A computer-derived protocol to aid in selecting medical versus surgical treatment of horses with abdominal pain

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Summary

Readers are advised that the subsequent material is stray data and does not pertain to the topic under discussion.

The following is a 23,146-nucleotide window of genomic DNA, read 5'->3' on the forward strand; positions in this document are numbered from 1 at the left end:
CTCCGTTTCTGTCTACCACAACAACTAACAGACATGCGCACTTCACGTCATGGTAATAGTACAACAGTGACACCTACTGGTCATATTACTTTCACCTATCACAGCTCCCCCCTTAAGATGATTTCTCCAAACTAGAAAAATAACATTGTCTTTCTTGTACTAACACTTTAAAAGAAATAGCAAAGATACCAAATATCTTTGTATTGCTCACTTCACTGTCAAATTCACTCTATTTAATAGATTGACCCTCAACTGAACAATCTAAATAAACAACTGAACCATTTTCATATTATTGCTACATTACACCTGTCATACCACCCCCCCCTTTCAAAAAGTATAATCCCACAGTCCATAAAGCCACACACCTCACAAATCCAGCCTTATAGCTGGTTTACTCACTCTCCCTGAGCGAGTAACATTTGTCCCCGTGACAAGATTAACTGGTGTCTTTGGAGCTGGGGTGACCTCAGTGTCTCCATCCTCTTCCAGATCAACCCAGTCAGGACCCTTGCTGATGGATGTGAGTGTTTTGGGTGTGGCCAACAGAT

In order to determine which variables are useful in identifying horses with abdominal pain requiring surgery, data were analysed from 219 horses presented at one veterinary teaching hospital. Using multiple stepwise discriminant analysis with a recursive partitioning algorithm, we obtained a decision tree that identifies surgical and non-surgical patients. The prevalence of surgical patients was 79 per cent in this population. The sensitivity, specificity, and positive and negative predictive values of this decision tree were 99 per cent, 55 per cent, 90 per cent and 99 per cent respectively. Compared to the clinical decision, this decision tree yielded more false positives (11 per cent) but almost eliminated false negatives (1 per cent). This decision tree was validated by the jack-knife method and also by evaluation using a new sample in a second veterinary teaching hospital in which the prevalence of surgical patients was 55 per cent. This led to sensitivity, specificity and positive and negative predictive values of 93 per cent, 73 per cent, 81 per cent and 89 per cent respectively.

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